Being social

Being social

Social media is everywhere. It is part of your personal life, it is in the office and in your pocket, redefining how people communicate and do business. In today’s business reality social media is not a profile on Facebook, Twitter, Instagram or LinkedIn – it is advertising, customer care, reputation management, community outreach and a way for people to get to know you and your brand. With ExpoRooms focusing on business events, we decided to look into how event organizers and fairgrounds are behaving in the post social media era.

Is social media something event organizers consider? Has the social media craze reached its peak in the sector? How many events have Facebook and/or Twitter accounts?  It took us well over a month and the effort of 4 people to manually gather approximate numbers and try to answer the questions above.  Our research is based on a sample of 2,650 European trade fairs, conferences and exhibitions, taking place in Europe between 2014 and 2018.

Social networks in focus:  Facebook and Twitter

Other social networks: Not included in the survey are Instagram, LinkedIn, Xing, YouTube and VK. Events and event organizers with stable social presence tend to have those social channels in their mix, however it is far from being a rule of thumb. Instagram, with its implied simplicity and devotion to #hashtags is a whole different beast and deserves a research of its own. It is a platform definitely on the rise and with paid advertising being an option since September 2015 it will definitely change the landscape in the year to come.

Notes:  It is not rare to see profiles created for one edition of the event. After the event is due, social profiles are more often than not closed down or become stale. These events rarely have more than one year of social presence.  Many discontinued or canceled events too don’t bother to remove their social profiles. The former applies to events changing their name – a new profile with no reference to the old one is created, starting from zero each time.

55% have a Facebook profile

Facebook is definitely the network with the strongest presence, however a considerable portion of the pages look abandoned and/or only active during the event dates.  Many of the organizers, especially the German ones, prefer to register their fairs using the event option of Facebook. These events are opened around the time event registration starts, it goes up in popularity before the event and after its end the page moves in past events section, or in other words – Facebook’s events dumpster. For the next edition a new event is created on the page of the organizer and so on.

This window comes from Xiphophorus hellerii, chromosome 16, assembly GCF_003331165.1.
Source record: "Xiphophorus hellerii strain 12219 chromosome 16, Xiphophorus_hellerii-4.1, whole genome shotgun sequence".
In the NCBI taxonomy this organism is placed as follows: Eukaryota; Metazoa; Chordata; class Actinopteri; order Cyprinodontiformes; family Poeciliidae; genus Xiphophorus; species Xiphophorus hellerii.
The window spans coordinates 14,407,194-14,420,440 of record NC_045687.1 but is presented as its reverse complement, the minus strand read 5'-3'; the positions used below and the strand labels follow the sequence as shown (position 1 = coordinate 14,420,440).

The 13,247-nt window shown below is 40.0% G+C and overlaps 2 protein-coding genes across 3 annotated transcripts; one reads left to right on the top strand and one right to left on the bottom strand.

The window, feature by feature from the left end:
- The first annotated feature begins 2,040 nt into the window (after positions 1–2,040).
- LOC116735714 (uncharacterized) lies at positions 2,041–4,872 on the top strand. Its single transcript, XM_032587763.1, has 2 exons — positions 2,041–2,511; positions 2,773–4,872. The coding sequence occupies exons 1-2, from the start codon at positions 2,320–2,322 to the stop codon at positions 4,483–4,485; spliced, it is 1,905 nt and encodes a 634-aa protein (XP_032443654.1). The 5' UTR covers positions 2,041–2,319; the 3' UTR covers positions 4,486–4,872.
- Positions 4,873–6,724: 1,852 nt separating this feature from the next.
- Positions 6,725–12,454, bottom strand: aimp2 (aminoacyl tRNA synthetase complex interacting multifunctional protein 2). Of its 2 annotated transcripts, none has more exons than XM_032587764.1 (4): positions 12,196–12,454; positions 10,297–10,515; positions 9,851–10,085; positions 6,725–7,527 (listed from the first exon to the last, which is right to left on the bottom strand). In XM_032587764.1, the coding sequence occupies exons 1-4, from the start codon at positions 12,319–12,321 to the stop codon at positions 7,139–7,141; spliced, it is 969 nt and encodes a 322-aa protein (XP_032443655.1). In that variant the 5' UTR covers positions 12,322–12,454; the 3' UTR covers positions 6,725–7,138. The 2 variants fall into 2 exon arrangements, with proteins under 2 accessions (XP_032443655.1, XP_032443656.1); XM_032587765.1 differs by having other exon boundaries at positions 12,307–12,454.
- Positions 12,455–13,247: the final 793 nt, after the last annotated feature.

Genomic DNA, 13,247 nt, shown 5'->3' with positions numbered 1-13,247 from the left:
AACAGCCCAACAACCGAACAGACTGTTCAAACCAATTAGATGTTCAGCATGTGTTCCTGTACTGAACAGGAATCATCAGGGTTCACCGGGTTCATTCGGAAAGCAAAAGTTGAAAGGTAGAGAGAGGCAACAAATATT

33% have a Twitter profile

Despite fewer, event organizers with Twitter accounts seem to be much more active. Follow, unfollow, tweet, retweet, favorite – there are so many TO DOs and account holders keep themselves busy. We noticed it is hard for event organizers and fairgrounds to come up with interesting content most of the time. During events activity peaks only to plummet the day after.

29% have both Twitter and Facebook

Nearly 2/3 of all fairs in the data sample have ignored social media for the most part. Only ¼  (26%) are on Facebook only. There are some fairs that took an entirely different approach and went with Twitter as their social network of choice. In other words, 4% have only a profile on Twitter. Almost all events having Twitter also have Facebook and nearly half of the events having Facebook do not have Twitter.

39% do not have Twitter neither Facebook profiles

It seems social profiles come with the territory. Agriculture, Building and Construction, Military, Manufacturing, Metallurgy are the ones likely to not have any social profile whatsoever. On the flip side IT, fashion, the automotive industry, services, travel and leisure thrive on social media.


Social media seems to serve fairs best when they take place, facilitating communication between exhibitors and attendees. Hashtags do more for exhibitions, conferences, and business events in general, more than their social profiles. People tend to use the most common name of the event they attend to network.

Event organizers can benefit from riding the #hashtag wave, interacting with their audience, prolonging the contact and strengthening the connection along the way. A major takeaway from our research is – Build your social media presence and be consistent. Be there for your audience year round, not only during the fair. Know where people are (hashtags … cough, cough) and don’t start over next year.


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